7th-Generation Rancher Leigh Ann Wynn Talks About Female Role Models, Her Future as Next PCFB President
Leigh Ann Wynn didn’t have to search very far for examples of strong women in agriculture. Wynn, a seventh-generation Florida cattle rancher, grew up around two of the best: her grandmother, Marnel Lightsey, and her mother Marcia Lightsey.
“Mom wasn’t raised in agriculture, but she learned from my grandmother — my father’s mother,” says Wynn. “I remember growing up and watching them be involved in the day-to-day operations.”
They showed her how to manage the cows at the family’s dairy farm in Brandon. When they moved to Central Florida to start in the beef cattle business, the tutorial continued.
“I remember watching her and learning how to maneuver through the cattle pens,” says Wynn. “When I showed steers in the youth fair, she was there helping me learn how to care for the animals, the day-in and day-out tasks I needed to do.”
Wynn also credits her dad and his philosophy on work as shaping her view of women in the agriculture industry.
“He really did not have a problem with my mom taking a leadership role in the business,” she says. “I think he saw her as a partner who could oversee some aspects of the business, which freed him to do other parts.”
Now, as a partner in a cattle ranch, a mother, an entrepreneur, and a growing leader in the Central Florida agricultural industry, Wynn can see how those early-life lessons shaped how she prepares for the future.
Growing up, Wynn got a firsthand look at how to manage all parts of an agricultural enterprise. She raised, showed, and sold steers to save money for college and learned the ins and out of setting up microjets for irrigation in the family’s citrus groves, where she also learned how to replace citrus trees by hand.
“Looking back, it seemed like we were always short on labor,” Wynn says with a laugh. “But now I see that my dad was showing us how to do things as a family.”
During freeze warnings, Wynn and her siblings would put the caps on the watermelon plants to protect them. She would then stay up late with her father to make sure the plants survived the cold.
“I really got to see a lot of different parts of the agriculture industry firsthand,” she says.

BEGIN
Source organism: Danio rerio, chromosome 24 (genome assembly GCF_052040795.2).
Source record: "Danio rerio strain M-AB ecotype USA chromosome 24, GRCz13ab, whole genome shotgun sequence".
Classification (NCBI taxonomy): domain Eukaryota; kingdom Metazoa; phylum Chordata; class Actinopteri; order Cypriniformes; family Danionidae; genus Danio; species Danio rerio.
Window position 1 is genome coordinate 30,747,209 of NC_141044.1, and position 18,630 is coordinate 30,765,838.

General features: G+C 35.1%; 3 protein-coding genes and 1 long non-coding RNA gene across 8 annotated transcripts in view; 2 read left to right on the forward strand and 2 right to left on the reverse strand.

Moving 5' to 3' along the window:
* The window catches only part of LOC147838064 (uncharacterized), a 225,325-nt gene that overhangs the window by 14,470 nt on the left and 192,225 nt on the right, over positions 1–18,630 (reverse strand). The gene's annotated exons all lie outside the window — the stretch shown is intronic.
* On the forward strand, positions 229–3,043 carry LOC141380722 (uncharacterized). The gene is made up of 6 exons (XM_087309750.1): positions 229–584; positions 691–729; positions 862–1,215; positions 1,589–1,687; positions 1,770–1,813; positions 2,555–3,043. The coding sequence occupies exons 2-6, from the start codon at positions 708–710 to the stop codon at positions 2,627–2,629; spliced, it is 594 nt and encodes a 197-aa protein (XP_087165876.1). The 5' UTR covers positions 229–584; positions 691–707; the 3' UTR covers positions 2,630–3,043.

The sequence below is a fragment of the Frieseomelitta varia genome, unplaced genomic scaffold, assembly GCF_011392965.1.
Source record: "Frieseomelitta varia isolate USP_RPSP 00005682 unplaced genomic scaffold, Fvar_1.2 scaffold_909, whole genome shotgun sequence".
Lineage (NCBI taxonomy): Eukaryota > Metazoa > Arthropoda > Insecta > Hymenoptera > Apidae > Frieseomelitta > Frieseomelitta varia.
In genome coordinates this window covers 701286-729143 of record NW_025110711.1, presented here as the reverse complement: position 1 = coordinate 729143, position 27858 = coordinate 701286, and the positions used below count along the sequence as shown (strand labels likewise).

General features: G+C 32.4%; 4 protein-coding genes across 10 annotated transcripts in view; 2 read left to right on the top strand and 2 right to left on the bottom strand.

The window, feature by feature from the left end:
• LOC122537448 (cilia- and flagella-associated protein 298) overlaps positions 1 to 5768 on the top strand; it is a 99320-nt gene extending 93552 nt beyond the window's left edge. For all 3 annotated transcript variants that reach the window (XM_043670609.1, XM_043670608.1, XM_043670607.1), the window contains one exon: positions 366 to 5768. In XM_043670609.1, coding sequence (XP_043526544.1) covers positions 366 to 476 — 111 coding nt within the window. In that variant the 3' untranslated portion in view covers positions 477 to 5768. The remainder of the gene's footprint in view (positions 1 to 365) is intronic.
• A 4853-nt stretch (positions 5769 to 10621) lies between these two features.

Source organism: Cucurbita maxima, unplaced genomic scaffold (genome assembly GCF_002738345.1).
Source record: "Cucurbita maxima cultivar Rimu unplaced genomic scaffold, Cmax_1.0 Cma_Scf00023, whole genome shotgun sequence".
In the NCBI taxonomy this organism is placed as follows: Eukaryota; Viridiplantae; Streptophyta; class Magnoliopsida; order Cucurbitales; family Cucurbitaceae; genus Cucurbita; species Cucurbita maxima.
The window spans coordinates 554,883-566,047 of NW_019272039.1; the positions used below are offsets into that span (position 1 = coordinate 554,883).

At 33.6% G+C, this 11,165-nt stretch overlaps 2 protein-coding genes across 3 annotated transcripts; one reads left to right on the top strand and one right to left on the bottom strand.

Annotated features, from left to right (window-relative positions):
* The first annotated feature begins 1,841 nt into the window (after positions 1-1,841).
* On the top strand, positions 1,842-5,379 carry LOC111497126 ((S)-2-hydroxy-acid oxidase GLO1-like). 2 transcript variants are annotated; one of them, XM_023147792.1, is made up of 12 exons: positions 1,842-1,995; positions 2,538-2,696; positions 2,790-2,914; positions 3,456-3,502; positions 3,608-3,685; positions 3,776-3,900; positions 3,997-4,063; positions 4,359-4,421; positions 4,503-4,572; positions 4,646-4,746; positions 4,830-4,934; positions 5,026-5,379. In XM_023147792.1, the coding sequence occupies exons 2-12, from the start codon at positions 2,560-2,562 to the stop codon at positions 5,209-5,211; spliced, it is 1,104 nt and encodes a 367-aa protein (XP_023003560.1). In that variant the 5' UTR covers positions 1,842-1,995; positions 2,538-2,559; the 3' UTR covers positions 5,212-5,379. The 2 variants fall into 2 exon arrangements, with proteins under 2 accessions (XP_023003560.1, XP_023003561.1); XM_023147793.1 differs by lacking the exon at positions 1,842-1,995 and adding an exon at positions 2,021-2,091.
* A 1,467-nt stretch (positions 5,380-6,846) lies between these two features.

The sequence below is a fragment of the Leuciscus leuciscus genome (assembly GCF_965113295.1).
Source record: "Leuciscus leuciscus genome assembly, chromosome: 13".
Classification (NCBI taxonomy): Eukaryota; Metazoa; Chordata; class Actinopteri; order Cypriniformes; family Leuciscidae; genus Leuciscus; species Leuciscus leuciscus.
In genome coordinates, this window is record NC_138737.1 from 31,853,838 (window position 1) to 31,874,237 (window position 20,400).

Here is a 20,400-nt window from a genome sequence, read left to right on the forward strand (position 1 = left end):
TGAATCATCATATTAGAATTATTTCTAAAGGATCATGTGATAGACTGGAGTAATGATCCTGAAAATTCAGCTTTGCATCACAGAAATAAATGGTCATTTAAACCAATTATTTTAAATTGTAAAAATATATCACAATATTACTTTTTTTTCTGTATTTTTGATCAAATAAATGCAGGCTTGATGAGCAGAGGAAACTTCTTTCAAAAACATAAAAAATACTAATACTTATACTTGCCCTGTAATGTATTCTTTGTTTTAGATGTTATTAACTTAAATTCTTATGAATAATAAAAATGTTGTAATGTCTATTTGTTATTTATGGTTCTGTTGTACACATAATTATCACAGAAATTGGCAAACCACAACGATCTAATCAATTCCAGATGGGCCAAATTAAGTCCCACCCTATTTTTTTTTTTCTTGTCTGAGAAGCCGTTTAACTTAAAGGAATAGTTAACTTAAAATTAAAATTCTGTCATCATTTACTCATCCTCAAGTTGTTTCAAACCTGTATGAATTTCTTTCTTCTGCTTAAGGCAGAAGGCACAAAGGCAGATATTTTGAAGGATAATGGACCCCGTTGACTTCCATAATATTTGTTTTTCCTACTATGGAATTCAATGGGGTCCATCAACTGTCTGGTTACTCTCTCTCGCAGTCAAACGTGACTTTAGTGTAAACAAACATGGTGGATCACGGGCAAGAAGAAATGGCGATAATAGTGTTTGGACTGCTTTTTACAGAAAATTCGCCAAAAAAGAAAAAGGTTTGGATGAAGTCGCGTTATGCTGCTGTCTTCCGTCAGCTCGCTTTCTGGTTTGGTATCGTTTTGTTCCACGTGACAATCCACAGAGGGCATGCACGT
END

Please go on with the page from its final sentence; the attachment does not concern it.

After graduating from Lake Wales High School, Wynn went to the University of Florida to pursue a degree in journalism, but an interview with a television anchor changed her mind.
“Our TV production class took a field trip to WFLA in Tampa, and I got selected to do an interview with one of their anchors,” Wynn says. “She told me all the reasons for not working in TV news and I was like, ‘Thanks for setting me straight.’ ”
Wynn majored in Public Relations, which she knew she could use in the agriculture industry, with a minor in Agricultural Communication. It was also at UF that she was reintroduced to J.B. Wynn. Both were from Polk County and knew each other through county and state ag events. JB managed a ranch south of Gainesville, and she spent time there, helping out as she would at home. The pair married in 2004.
It wasn’t long afterward that the course of their marriage changed. JB’s father always had cattle on the side, says Wynn, with the idea of cattle farming full time after he retired. However, when his father died of brain cancer at the age of 53, J.B. realized that he shouldn’t wait to start doing what he loved to do.
While he worked with the Lightsey Cattle Co., his entrepreneurial spirit led the couple to start Wynn Cattle LLC in 2015. They have been growing their own herd as well as managing other herds ever since.
In addition to the cattle business, Leigh Ann is also Assistant Vice President of Advancement at Warner University, a role she first took at the behest of another woman who stood tall in her life, former VP of Advancement Doris Gukich.
“She started calling me a year before I started working there,” says Wynn, who was best friends with one of Gukich’s daughters. “She was definitely the role model of a strong woman. I learned a lot working under her.”
Wynn started working at Warner in 2015, just as the Agriculture Program was starting. “That was part of what drew me to Warner,” she says. “Now I work to help raise money for scholarships —not just for the agriculture program, but to help grow the whole institution.”
Wynn also sits on the Polk County Planning Commission. In that role, she sees development in Polk County from a different perspective.
“Sometimes I feel like I’m the only one voting ‘no’ when it comes to development,” she says. “I am not trying to hinder growth for the county, but I am still trying to preserve a key industry for this region. Once the land for cattle is gone, it’s gone forever.”
Wynn will take another leadership role in October when she becomes the president of the Polk County Farm Bureau. She will become the organization’s first female president since Lucille Colbert in 1984. As she begins planning for this role, Wynn feels that she is ready. After all, she’s been training most of her life for it.
“I grew up in a family where it was totally fine for a woman to have a voice, but as I got older, I crossed paths with people who didn’t think a woman could do it,” she says. “I am always up for a challenge, and I enjoy proving that women can.”